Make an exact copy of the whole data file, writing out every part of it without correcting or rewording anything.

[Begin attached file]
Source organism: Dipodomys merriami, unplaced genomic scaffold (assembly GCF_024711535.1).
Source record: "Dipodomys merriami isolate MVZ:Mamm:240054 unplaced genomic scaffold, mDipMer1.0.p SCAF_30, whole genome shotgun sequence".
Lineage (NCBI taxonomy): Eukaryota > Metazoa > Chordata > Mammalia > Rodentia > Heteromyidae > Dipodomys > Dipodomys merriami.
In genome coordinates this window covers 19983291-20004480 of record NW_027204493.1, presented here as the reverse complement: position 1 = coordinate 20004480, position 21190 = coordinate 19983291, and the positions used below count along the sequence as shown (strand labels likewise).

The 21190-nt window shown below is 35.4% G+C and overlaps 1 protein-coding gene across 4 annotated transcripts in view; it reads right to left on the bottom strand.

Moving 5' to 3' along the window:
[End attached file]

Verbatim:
Source organism: Dipodomys merriami, unplaced genomic scaffold (assembly GCF_024711535.1).
Source record: "Dipodomys merriami isolate MVZ:Mamm:240054 unplaced genomic scaffold, mDipMer1.0.p SCAF_30, whole genome shotgun sequence".
Lineage (NCBI taxonomy): Eukaryota > Metazoa > Chordata > Mammalia > Rodentia > Heteromyidae > Dipodomys > Dipodomys merriami.
In genome coordinates this window covers 19983291-20004480 of record NW_027204493.1, presented here as the reverse complement: position 1 = coordinate 20004480, position 21190 = coordinate 19983291, and the positions used below count along the sequence as shown (strand labels likewise).

The 21190-nt window shown below is 35.4% G+C and overlaps 1 protein-coding gene across 4 annotated transcripts in view; it reads right to left on the bottom strand.

Moving 5' to 3' along the window: